Coronavirus: experts in safe food shopping during a pandemic

Mar 29, 2020 12:25 AM ET

Grocery stores are still open, but that doesn’t mean you should shop as usual. Business Insider spoke to two experts to find out what precautions buyers should take in the face of the coronavirus pandemic.
Dr. Eric Cioe-Peña is director of global health at Northwell Health and assistant professor at Donald and Barbara Zucker School of Medicine at Hofstra University, while Dr. Jaimie Meyer Assistant Professor of Medicine and Assistant Professor of Nursing at Yale School is Medicine.
Both experts emphasized that they should keep a distance of two meters from other buyers, wipe touch-sensitive surfaces such as shopping trolley handles and wash their hands after handling food.
While Meyer said wiping food before storing is not necessary, Cioe-Peña recommended just that because viruses can live on certain surfaces for up to several days.
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Grocery stores remain open as the corona virus closes much of America. Just because they̵ are open for business doesn’t mean you should shop as usual.

To find out exactly what precautions to take, Business Insider spoke to two experts about how to shop for groceries safely.

Dr. Eric Cioe-Peña is director of global health at Northwell Health and an assistant professor at the Donald and Barbara Zucker School of Medicine at Hofstra University. Cioe-Peña said that while grocery stores are considered essential, it doesn’t mean that people get a pass for social distancing.

“Because people assume that because it is an essential area, they meet people, talk to people, do the whole social thing. But you don’t get a pass for social distancing if you are only in the supermarket. You have to still.” Avoid people, “said Cioe-Peña.

Dr. Jaimie Meyer is an assistant professor of medicine and an assistant professor of nursing at the Yale School of Medicine. Meyer advised ordering delivery or pick-up at the roadside, if possible to the grocery store.

“Be sure to give your delivery agent a generous tip,” said Meyer. “You queue for your ice cream box! Ideally, tip electronically so that you don’t have to exchange cash, use your credit card or the community pen. Let the delivery person leave the groceries outside (or maybe even leave out) a cooler Fill) and then bring in after leaving. “

Meyer emphasized the importance of washing hands with soap and water for at least 20 seconds after handling food.

Medical Coronavirus Virus Flu Sick Cold Hygiene Hand Disinfectant Clorox Wash Hands Soap Cox 4. Washing hands home is of the utmost importance

Both experts said that the most important steps a buyer can take to avoid infection is to avoid others and wash their hands as soon as they get home. It is also important that you disinfect or avoid surfaces that may have touched many others, e.g. B. shopping trolley handles, door handles and payment machines.

“Try going at times when it’s less crowded so you can keep that six feet of social distance,” said Meyer. “If available, wipe the handle of the shopping cart with a bleach wipe. If you need to touch touch-sensitive surfaces like freezer door handles or credit card machines, cover your hand with your sleeve.”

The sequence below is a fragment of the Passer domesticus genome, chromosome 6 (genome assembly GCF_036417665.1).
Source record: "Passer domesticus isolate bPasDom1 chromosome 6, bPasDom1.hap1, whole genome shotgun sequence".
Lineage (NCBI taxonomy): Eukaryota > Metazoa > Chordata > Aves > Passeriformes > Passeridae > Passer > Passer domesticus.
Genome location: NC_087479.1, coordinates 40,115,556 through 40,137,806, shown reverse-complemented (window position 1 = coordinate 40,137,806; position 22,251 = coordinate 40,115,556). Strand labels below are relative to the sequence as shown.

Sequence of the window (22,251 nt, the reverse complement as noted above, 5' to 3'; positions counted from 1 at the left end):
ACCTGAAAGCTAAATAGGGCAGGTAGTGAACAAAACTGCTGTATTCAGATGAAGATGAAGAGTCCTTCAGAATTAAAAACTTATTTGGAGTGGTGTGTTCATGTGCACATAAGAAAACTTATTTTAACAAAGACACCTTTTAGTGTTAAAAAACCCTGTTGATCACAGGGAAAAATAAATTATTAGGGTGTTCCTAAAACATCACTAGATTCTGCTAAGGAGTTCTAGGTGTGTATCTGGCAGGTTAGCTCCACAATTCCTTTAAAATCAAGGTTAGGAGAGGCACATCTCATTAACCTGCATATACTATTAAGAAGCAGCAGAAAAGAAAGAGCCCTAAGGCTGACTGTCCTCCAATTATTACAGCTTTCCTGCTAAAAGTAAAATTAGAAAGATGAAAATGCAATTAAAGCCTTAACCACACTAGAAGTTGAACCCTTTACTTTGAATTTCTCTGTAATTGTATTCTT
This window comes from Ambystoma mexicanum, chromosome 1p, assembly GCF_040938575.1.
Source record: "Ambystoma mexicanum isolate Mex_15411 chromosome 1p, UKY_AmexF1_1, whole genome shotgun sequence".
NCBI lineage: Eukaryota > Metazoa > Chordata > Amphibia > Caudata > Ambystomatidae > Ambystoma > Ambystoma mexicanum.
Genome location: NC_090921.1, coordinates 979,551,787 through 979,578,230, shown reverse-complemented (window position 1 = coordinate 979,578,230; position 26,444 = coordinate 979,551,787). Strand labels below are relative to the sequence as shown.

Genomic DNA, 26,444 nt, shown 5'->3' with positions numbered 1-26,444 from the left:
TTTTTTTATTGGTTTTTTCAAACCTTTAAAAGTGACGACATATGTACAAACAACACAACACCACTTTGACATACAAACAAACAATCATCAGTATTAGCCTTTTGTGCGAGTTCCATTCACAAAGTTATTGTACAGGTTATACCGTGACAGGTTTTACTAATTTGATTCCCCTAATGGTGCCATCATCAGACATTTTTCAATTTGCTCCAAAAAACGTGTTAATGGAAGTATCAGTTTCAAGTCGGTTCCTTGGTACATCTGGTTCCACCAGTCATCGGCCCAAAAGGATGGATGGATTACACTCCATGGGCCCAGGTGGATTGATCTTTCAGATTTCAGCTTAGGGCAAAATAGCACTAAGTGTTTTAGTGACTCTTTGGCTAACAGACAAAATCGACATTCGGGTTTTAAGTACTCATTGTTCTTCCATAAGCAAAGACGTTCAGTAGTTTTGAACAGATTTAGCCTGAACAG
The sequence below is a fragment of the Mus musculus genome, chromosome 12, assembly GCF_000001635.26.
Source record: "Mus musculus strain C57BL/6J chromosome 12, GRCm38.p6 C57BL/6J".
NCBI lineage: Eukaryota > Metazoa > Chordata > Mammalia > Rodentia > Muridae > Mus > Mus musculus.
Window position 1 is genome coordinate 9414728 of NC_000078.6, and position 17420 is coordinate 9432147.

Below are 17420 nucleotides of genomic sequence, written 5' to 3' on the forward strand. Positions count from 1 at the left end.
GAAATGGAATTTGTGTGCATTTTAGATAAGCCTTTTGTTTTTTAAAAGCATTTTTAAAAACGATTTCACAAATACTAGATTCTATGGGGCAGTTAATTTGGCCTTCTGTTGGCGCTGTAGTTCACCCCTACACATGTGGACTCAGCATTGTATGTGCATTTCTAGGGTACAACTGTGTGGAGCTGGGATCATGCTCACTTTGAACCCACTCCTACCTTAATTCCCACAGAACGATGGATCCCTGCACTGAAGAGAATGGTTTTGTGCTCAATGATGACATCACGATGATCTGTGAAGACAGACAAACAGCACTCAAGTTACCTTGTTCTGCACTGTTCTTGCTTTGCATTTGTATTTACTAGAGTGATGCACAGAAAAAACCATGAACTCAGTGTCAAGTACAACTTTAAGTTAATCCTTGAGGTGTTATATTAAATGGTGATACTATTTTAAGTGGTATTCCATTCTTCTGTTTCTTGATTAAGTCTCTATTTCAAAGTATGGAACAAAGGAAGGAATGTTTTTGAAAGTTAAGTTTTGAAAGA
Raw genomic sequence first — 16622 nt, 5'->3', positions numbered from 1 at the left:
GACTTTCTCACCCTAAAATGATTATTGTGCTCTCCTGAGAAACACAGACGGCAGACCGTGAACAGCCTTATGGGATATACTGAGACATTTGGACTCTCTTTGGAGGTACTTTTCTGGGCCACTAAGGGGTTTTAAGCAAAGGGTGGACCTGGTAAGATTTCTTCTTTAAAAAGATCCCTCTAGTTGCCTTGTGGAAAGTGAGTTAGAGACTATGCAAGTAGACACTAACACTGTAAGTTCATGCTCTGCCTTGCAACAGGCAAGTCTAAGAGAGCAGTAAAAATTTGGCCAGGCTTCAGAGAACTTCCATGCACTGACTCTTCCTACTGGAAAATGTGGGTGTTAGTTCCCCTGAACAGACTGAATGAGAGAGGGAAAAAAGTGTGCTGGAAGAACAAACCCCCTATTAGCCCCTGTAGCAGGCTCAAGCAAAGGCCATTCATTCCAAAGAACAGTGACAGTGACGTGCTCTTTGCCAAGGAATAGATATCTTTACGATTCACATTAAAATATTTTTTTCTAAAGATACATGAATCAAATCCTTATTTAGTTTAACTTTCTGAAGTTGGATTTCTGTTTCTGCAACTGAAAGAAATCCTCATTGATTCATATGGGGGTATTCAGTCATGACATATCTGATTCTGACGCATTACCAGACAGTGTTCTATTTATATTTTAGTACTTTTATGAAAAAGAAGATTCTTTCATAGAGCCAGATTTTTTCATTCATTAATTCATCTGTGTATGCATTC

“We still ask people to keep six feet of social distance,” said Cioe-Peña. “People are concerned about getting it from their food, and that’s just not a viable mechanism to get it.”

Even if someone sneezes directly into your food, you won’t get the virus from eating the food.

“There is still no evidence that food or food packaging is associated with disease transmission,” said Meyer, citing the CDC, which currently does not recommend wiping every single food product.

However, Meyer continues to advise you to wash your hands frequently while handling recently purchased foods and surfaces with high contact such as. B. counter, as the virus can live on certain surfaces for several days. Meyer also said that experts still don’t know how the virus responds to temperatures in refrigerators and freezers.

Cioe-Peña, on the other hand, recommends setting up a hygienic area for food and wiping every single product with soap and water.

“When people come home, make sure to wipe the containers and outer packaging of everything they bought before putting them away,” said Cioe-Peña.

For this purpose he uses a mud room in his house and wipes every container with soap and water before he brings it inside.

“It’s probably a little over the top, but there are viral fomites – surfaces on which the virus can live – and the virus seems to particularly like plastics and metals, so I think it’s important for plastic containers used by other people in the world Supermarket handled Be wiped off before they are brought into your home, “said Cioe-Peña.

Regardless of which approach buyers choose, the virus can only spread across surfaces if they touch an infected surface and then touch their face. Buyers should always wash their hands after handling newly purchased food, regardless of whether they have disinfected the food themselves. Meyer also recommends deleting the phone if you have used it in the store to write text messages or to view a shopping list.

And Meyer added: “Don’t hoard the toilet paper! Remember, we’re all together – your neighbor also needs toilet paper.”

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